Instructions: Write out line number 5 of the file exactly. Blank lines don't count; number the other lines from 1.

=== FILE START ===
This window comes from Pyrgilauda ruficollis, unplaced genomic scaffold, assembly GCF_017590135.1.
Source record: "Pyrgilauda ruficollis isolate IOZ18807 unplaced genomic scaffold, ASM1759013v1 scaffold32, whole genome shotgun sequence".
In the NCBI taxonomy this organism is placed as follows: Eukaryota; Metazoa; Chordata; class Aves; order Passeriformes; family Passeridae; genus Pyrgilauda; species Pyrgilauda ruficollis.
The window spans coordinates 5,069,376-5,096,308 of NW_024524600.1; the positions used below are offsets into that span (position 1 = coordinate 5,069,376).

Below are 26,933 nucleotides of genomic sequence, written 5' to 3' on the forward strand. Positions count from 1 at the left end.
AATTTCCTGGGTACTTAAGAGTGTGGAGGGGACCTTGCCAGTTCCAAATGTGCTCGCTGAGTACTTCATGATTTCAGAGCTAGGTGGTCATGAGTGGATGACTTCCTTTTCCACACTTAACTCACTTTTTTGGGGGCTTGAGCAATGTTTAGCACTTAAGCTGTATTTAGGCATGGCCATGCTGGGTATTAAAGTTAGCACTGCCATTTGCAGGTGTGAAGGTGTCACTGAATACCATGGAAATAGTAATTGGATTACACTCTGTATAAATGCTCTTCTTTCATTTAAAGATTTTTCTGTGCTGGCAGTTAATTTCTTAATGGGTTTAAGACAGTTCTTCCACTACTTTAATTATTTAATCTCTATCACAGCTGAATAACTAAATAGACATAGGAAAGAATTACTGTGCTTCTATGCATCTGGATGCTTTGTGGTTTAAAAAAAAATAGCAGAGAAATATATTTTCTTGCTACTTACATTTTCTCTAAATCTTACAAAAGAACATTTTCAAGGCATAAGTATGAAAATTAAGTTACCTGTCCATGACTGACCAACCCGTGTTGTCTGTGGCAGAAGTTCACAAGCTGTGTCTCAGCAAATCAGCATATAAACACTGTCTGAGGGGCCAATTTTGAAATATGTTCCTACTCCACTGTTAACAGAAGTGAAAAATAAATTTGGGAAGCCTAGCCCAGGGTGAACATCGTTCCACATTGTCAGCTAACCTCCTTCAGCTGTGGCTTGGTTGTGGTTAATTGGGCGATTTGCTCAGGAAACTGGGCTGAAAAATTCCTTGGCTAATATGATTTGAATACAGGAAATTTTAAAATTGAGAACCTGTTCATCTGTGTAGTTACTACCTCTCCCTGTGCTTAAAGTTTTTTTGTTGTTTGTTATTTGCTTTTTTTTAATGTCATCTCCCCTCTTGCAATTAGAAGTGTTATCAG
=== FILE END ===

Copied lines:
Below are 26,933 nucleotides of genomic sequence, written 5' to 3' on the forward strand. Positions count from 1 at the left end.